Clinical Approach to Hypocalcemia in Newborn Period and Infancy: Who Should Be Treated?


VURALLI KARAOĞLAN D.

INTERNATIONAL JOURNAL OF PEDIATRICS, cilt.2019, 2019 (ESCI İndekslerine Giren Dergi) identifier

  • Yayın Türü: Makale / Derleme
  • Cilt numarası: 2019
  • Basım Tarihi: 2019
  • Doi Numarası: 10.1155/2019/4318075
  • Dergi Adı: INTERNATIONAL JOURNAL OF PEDIATRICS

Özet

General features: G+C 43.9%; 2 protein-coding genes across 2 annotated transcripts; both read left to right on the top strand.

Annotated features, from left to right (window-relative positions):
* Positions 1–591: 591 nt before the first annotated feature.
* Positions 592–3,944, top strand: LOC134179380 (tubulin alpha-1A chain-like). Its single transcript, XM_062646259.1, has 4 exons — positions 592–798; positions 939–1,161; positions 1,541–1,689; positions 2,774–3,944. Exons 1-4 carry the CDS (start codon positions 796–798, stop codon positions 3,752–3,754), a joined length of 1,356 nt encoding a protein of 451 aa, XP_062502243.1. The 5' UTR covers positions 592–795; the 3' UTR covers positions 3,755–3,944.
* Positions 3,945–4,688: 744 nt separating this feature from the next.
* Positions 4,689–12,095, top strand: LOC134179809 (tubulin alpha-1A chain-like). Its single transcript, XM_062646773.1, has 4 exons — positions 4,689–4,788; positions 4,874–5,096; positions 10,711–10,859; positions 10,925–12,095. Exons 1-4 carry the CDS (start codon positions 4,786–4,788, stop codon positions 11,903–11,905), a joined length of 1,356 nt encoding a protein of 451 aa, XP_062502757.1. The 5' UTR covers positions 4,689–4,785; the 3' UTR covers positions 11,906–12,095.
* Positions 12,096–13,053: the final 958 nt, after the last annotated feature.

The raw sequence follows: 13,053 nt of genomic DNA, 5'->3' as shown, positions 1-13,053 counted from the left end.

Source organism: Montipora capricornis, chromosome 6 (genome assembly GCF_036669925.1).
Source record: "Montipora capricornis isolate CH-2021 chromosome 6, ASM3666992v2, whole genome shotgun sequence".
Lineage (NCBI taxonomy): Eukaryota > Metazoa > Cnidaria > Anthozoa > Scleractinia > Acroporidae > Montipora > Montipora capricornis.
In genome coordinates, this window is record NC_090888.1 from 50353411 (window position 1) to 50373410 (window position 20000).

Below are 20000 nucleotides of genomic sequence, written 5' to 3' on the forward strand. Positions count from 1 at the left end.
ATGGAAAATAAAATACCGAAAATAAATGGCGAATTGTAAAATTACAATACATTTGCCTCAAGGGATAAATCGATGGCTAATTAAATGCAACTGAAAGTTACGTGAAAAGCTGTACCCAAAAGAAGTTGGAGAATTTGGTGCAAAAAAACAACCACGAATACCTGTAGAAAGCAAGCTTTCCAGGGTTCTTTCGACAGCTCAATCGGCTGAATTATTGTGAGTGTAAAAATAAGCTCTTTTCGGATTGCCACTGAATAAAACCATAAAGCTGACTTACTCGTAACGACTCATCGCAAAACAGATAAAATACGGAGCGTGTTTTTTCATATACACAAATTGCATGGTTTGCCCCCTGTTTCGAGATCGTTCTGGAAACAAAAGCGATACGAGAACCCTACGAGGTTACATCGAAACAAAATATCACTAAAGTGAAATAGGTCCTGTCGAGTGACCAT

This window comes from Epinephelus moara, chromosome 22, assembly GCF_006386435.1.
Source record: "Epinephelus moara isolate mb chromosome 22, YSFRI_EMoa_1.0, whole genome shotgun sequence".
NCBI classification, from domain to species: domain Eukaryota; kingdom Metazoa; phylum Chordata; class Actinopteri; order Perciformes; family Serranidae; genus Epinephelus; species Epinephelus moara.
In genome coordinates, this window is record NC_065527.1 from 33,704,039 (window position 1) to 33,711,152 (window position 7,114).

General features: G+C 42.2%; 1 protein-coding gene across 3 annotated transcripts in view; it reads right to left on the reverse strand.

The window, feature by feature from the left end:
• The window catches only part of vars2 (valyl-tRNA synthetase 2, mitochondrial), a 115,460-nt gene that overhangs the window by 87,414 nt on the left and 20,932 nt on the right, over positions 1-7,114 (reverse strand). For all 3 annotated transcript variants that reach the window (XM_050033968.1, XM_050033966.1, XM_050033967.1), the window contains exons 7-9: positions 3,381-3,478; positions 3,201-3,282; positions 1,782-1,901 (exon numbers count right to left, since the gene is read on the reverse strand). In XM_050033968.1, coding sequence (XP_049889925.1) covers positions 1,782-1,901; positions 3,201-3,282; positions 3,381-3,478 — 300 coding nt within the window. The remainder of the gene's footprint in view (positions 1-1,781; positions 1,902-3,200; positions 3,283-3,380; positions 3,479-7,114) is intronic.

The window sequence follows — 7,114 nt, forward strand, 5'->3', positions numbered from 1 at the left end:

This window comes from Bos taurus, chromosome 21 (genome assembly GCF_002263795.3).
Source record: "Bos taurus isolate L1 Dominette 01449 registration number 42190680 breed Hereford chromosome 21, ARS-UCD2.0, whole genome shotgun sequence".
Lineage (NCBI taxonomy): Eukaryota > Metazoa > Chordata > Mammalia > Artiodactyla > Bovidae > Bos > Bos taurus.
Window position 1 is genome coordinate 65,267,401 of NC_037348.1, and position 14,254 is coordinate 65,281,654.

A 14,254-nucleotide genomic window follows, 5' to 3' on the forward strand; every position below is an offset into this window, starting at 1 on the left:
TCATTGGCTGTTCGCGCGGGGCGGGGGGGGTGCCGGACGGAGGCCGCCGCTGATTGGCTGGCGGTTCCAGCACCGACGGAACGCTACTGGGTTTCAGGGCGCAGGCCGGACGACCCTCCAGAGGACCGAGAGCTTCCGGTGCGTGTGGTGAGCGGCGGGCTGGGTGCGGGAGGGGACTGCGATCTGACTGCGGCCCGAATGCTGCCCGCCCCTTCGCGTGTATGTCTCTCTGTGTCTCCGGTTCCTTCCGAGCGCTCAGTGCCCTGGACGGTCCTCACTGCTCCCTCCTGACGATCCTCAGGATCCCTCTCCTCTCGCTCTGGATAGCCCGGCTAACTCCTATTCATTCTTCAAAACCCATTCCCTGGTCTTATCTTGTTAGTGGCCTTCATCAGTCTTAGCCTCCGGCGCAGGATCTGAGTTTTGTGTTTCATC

Introduction. Hypocalcemia is a common metabolic problem in newborn period and infancy. There is consensus on the treatment of the symptomatic cases while the calcium level at which the treatment will be initiated and the treatment options are still controversial in asymptomatic hypocalcemia. Methods. This review article will cover hypocalcemia with specific reference to calcium homeostasis and definition, etiology, diagnosis, and treatment of hypocalcemia in newborn and infancy period. Results. Hypocalcemia is defined as total serum calcium <8 mg/dL (2 mmol/L) or ionized calcium <4.4 mg/dL (1.1 mmol/L) for term infants or preterm infants weighing >1500 g at birth and total serum calcium <7 mg/dL (1.75 mmol/L) or ionized calcium <4 mg/dL (1 mmol/L) for very low birth weight infants weighing <1500 g. Early-onset hypocalcemia is generally asymptomatic; therefore, screening for hypocalcemia at the 24th and 48th hour after birth is warranted for infants with high risk of developing hypocalcemia. Late-onset hypocalcemia, which is generally symptomatic, develops after the first 72 h and toward the end of the first week of life. Excessive phosphate intake, hypomagnesemia, hypoparathyroidism, and vitamin D deficiency are commonest causes of late-onset hypocalcemia. Hypocalcemia should be treated according to etiology. Calcium replacement is the cornerstone of the treatment. Elementary calcium replacement of 40 to 80 mg/kg/d is recommended for asymptomatic newborns. Elementary calcium of 10 to 20 mg/kg (1-2 mL/kg/dose 10% calcium gluconate) is given as a slow intravenous infusion in the acute treatment of hypocalcemia in patients with symptoms of tetany or hypocalcemic convulsion. Conclusion. Since most infants with hypocalcemia are usually asymptomatic, serum total or ionized calcium levels must be monitored in preterm infants with a gestational age <32 weeks, small for gestational age infants, infants of diabetic mothers, and infants with severe prenatal asphyxia with a 1 min Apgar score of <4. The treatment of hypocalcemia should be initiated immediately in infants with reduced calcium levels while investigating the etiology.